When Greater Wellington Regional Council took over Wellington’s suburban railway station buildings, they found that some were in urgent need of maintenance. Tawa station was a case in point, with the building having settled 150mm across its width due to ground conditions and the impact of the main trunk line rushing through. The size of the station building also belonged to a former time, when large waiting rooms and luggage areas were required. These had long since been boarded up.
Greater Wellington had previously worked with Aurecon and Novak+Middleton to build a new station building and upgrade the platform at Naenae; this team was brought together again to undertake similar work at Tawa.
Novak+Middleton designed a new shelter and services pod structure, respecting the form and materials of the previous station with rail iron columns and exposed purlins in the soffit, while bringing in a new language of grouped columns referencing the Tawa tree the area is named after.
Strip-lights were integrated into the ceiling structure, continuing on from the language used at Naenae, while uplighters brought into the rail iron column clusters gave a point of difference. The community got behind the process, participating in consultation sessions. This led to the Tawa Historical Society working with graphic artist Dan Mills to produce images for the wind screens.
The new building is now open, giving commuters a bright and sheltered space to wait for the train, in a space that is a contemporary and robust interpretation of the historic building that once stood on the site.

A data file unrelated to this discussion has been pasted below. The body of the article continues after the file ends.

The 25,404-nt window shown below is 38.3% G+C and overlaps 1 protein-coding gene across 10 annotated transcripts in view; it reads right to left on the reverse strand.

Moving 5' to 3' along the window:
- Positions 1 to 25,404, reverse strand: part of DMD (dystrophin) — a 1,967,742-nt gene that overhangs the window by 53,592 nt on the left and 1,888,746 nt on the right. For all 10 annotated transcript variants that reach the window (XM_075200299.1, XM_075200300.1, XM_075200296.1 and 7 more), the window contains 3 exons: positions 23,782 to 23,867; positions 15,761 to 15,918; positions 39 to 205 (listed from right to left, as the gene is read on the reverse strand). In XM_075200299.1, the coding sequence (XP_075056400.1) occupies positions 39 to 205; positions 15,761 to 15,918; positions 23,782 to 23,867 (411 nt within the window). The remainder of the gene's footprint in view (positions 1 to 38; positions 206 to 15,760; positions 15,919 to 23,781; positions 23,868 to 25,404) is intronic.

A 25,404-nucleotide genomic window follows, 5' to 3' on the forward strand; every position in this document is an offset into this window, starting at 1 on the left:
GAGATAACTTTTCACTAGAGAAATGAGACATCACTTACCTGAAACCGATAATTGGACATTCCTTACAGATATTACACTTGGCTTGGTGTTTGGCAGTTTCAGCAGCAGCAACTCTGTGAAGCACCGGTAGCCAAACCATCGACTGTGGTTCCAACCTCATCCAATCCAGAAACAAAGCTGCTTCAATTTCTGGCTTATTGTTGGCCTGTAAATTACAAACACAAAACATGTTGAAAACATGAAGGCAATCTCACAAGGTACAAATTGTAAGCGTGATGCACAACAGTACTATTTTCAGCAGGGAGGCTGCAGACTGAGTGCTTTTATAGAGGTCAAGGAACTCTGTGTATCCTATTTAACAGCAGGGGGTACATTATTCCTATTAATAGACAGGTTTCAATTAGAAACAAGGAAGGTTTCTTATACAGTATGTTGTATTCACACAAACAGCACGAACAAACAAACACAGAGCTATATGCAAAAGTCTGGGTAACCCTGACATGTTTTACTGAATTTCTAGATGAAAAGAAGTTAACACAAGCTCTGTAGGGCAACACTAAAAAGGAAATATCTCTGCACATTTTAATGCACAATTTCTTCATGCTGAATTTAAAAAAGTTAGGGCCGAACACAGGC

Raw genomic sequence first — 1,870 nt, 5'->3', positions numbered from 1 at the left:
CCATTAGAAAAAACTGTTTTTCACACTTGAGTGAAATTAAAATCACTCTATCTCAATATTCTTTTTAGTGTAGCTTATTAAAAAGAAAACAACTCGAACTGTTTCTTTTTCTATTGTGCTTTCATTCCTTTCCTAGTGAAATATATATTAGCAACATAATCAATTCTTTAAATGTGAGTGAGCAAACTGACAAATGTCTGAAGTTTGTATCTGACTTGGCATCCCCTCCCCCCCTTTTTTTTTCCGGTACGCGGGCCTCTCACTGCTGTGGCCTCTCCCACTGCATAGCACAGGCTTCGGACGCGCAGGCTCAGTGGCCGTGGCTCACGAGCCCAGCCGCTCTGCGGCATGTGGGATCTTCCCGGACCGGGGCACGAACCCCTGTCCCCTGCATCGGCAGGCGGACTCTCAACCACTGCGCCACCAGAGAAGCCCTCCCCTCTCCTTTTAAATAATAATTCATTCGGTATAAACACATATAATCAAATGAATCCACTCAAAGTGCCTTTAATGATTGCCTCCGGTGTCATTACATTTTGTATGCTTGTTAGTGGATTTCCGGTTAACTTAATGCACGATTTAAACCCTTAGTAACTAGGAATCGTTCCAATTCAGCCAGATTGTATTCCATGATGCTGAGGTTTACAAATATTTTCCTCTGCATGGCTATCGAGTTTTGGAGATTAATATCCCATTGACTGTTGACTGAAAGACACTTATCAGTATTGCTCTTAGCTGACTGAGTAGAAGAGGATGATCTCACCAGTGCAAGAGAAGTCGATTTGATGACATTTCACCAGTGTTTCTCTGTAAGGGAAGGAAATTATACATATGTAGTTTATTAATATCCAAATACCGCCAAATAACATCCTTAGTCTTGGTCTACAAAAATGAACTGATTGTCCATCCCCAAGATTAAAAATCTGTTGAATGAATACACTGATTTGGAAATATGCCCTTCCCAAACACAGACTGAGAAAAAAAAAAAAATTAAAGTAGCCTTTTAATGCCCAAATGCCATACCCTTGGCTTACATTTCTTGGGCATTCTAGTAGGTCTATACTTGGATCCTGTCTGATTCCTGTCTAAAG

Having recently completed the new station at Naenae on the Hutt line with ‘Metlink Blue’ on the rail iron column structure, this theme was continued to Tawa in line with the transport network’s branding. While Naenae’s wind screen frames were powdercoated to match the rail irons, at Tawa the screen frames were powdercoated silver to contrast and therefore read separately from the building’s structure.
Resene Lumbersider tinted to Resene Alabaster was used on the exposed grooved soffit and purlins to reflect light from LED uplighters in the tree columns back into the station waiting area.
Rich brown Ironbark traction poles from the rail network have been recycled for use as the gable screens at either end of the building, pod battens and downpipe screens.
A Resene Uracryl urethane finish was required to the rail iron columns to maintain the structural integrity of the building and Resene Lustacryl in Resene Concrete was selected to give the pod door a durable finish with a colour that merged with the adjacent precast panels. With the tight time frame for the project, it was crucial that the systems selected were fit for purpose.
Metlink’s colour scheme of their signature blue and green unifies their brand from their website and timetables to the station buildings and on to the trains themselves. This consistent and modern use of colour assists with wayfinding for the network’s passengers. Bright and identifiable colours have been combined with durable materials and Resene finishes ensuring this building will stand the test of time in the tough conditions of the rail corridor.
The challenges of working on an island platform station were many for the contractors, with reduced work hours to ensure safety for all with the frequency of passing trains. The project team came up with the idea of constructing the building’s roof on an adjacent lot, which allowed full work days working at safer heights on the roof before craning it into place on the waiting structure. The fully assembled and painted roof was bolted to the rail iron columns, with only touch ups required to the final structure after the roof was installed.
Architectural specifier: Novak+Middleton Ltd
Building contractor: Buildmaster Ltd
Client: Greater Wellington Regional Council, Kiwirail
Colour selection: Novak+Middleton, Greater Wellington Regional Council
Contract, civil and structural engineering: Aurecon
Painting contractor: Surface Works
Photographer: Jo McWilliam